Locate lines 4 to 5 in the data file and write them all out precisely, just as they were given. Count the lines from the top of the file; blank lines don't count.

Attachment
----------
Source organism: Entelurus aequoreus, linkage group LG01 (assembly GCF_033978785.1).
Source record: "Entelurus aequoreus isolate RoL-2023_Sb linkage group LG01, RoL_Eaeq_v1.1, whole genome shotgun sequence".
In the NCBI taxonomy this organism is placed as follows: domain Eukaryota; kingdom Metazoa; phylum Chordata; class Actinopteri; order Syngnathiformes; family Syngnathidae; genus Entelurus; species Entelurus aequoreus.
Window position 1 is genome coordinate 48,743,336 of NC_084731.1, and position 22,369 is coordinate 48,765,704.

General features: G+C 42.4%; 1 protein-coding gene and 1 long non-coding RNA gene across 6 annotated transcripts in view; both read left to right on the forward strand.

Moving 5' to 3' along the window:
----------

Window position 1 is genome coordinate 48,743,336 of NC_084731.1, and position 22,369 is coordinate 48,765,704.

General features: G+C 42.4%; 1 protein-coding gene and 1 long non-coding RNA gene across 6 annotated transcripts in view; both read left to right on the forward strand.